At this point there are preparation functions that are mostly done manually. Some of these manual functions are redundant. Some are custom. The redundant tasks are those that are repeated day after day for the same clients, on the same substrate, on the same press, on the same sheet size—and boring the heck out of the people in prepress. Correct sheet size, color-control bars, print information, bleeds, pagination, trim marks, and even placing multiple images on the same sheet can be automated upon receipt of information uploaded from the client and information that is associated with the file. This is done by automated imposition software.

Not all jobs can be imposed automatically, but if we just eliminate manual setup for half of the jobs, these jobs will slide right past the bottleneck created by human touch and move them to the next stage, which is to trapping if it’s for an analog process or to color-management decisions if it is a digital print job.

Prepress robotics can move the files to the right software and to the right hot folder with automated functions already assigned and get these jobs done while the humans do jobs that require custom decisions and customized actions (Figure 3). Automated preparation and print-color control are set up by people who know the process and the requirements for their printing. The opportunity for accuracy is improved because it is no longer guesswork. Decisions are made about trapping automatically, but someone should inspect the work at this point because all files are different. A specialist can check the result of the trapping quickly and head off any potential trapping problems. The good results are that the decisions in imposition and trapping are rock solid, consistently accurate, and fast.

Again, jobs that are not standard at this point are kicked out for someone to inspect or fix. The number of jobs that require inspection and tweaking will start to decrease as people start to realize that standardizing files at the beginning of the workflow eliminates the need to touch the jobs as they travel through the robotics-based workflow.

Managing the color to maximize the accuracy of expected results Automating all the movement of the file saves time, but the biggest payoff from the automation can be the automated color control. Other industries have done it. Some in this industry are so predictable from input to output that the color accuracy they output is amazing. Assuming the file has been standardized, based in process-control and conformance specifications, the output of color compared to the input file can be done by robotics.

A PDFX-4 file contains all the information we need. If we have standardized our print device (screen or digital), we also know what our printer will do with a certain ink line on a certain media. That means robotics can automatically assign the right device-link profile to the file to get accurate color as long as we train the people to remain predictable in their output. Many say this is impossible, but they’re wrong. It is possible when we set up process-control and conformance standards (visit www.idealliance.org for more about these standards). This is important to maximize prepress robotics and become as close to a manufacturing process as we can.

The file is simply moved by the robot to color management. The file contains the embedded source profile telling us the intent of the file. Mr. Robot quickly thumbs through his little list of device-link profiles, slaps a little instruction packet on the file, and drags the file to the queue for printing.

Results
If we have set up prepress robotics correctly, we’ll have increased the productivity of the human work force by at least 30% and our accuracy by at least 50%. A little bit of accuracy makes a big difference.
Larry Steinmetz, president of Boulder, CO-based Hi-Yield Management, Inc., does profitability consulting and training. He has a Ph.D. in business administration, is on the board of directors of several companies throughout the United States, and is the author of 13 books. He also operates four small businesses at this time. I have followed Larry’s teaching for more than 30 years. If you ever get a chance to attend his seminars, it will be well worth your time. He has a simple formula that shows the danger of losing margin. The Steinmetz Formula:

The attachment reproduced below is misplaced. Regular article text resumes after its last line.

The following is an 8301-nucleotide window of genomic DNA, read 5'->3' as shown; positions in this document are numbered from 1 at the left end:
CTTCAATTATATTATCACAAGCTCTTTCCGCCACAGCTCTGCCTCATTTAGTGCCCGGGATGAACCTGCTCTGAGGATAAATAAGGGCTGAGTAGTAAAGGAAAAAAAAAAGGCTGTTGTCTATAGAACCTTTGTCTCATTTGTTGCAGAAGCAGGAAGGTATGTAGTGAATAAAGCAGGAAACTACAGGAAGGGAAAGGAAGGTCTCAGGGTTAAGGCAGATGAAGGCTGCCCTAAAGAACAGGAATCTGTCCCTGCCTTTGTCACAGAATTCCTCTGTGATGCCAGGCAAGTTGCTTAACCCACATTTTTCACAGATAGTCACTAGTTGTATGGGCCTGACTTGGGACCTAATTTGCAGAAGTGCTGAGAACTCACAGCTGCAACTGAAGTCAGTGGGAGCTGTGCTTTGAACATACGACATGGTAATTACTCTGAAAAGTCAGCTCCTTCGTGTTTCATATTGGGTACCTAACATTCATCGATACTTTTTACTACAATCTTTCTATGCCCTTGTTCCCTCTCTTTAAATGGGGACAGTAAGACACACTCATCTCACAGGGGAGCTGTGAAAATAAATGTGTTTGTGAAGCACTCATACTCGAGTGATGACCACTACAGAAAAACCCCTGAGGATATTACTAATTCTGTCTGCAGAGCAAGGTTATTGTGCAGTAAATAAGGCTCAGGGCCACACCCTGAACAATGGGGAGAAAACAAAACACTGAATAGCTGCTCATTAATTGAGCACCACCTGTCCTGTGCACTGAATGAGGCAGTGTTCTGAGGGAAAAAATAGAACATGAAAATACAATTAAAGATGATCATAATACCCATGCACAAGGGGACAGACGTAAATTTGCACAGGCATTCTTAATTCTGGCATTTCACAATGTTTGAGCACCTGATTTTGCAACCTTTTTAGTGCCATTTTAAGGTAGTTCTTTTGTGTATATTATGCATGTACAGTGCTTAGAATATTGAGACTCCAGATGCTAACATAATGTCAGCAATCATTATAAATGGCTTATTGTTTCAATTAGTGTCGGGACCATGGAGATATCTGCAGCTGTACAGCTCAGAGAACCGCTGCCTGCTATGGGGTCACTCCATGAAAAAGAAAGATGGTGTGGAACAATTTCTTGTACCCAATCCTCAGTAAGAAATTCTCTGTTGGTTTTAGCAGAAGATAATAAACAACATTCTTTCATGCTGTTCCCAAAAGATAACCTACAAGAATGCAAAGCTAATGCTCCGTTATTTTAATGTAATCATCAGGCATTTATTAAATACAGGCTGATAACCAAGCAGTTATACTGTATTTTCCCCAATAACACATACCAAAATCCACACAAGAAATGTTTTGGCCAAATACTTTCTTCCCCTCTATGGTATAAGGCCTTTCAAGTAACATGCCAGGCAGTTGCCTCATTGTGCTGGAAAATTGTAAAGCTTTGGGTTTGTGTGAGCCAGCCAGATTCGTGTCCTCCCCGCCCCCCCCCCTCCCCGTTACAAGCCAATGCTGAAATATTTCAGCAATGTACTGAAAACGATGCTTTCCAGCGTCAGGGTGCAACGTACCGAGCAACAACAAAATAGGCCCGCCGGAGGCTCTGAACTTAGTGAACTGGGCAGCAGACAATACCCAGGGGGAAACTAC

Overhead (GS&A) ÷ Gross Margin% - Variable Expense% = BE

Example:
Total sales: 1,000,000
Cost of Goods Sold (65%) = -650,000 (About the national average)
Gross Margin= (35%) 350,000 (About the national average)
Overhead of 20% = -200,000 (About the national average)
Variable expenses of 15% = -150,000 (About the national average)
Total net profit of “0”= 0

Checking the formula:
$200,000 (Overhead) ÷ (35%-15% variable expense = 20%) = $1,000,000 our Break Even, 0.

What happens if our margins go down 10% due to faster and cheaper without increasing productivity? Let’s run the Steinmetz formula on it and see.

Calculation of the bad news:
Total sales: (Same as before) but… we have reduced our margin from 35% to 25%
Sales are still $1,000,000 $1,000,000
Cost of Goods Sold (Now 75%) = $750,000 (Cost went up due to faster and cheaper)
Gross Margin (Now only 25%) = $250,000
Overhead of 20% = - 200,000
Variable expenses of 15% = - 150,000
Total net profit or loss = $100,000 (Loss)

A false solution chosen by those who are no longer in the graphics-production industry is to just print more to make up for the increased cost of poor productivity. Run the numbers in Larry’s simple formula before you make this deadly mistake. How much more do we have to print if we don’t become more productive?

Overhead (GS&A) ÷ Gross Margin % - Variable Exp.% = B.E.
$200,000 ÷ (25%-15% variable expense = .10)
Overhead of 20% = 200,000 ÷ Gross Margin – Variable expense .10 = $2,000,000

You have to sell $2,000,000 just to break even! Double your sales! Can you do it? Probably not.

Conclusion
Prepress robotics is a solution that is good now and getting better every day. You can see that every point of prepress robotics that saves five or more minutes of manual function adds to the profit margin as we attempt to go faster, cheaper, and more productive. IDEAlliance has just kicked off its Process Control and Conformance program (PCC). It sets many of the rules for standardization and makes the standardization critical to prepress robotics a reality. Through automation our presses are now running more and sitting less.

Mike Ruff is chief technology officer of Nazdar Consulting Services. He has more than 40 years of experience in the graphics-production industry and is a member of the Academy of Screen Print Technology, a certified G7 Color Calibration Expert, and a certified G7 Process Control and Conformance Expert. Mike has studied color-control theory and is an accomplished and award-winning technical writer with numerous articles in trade publications.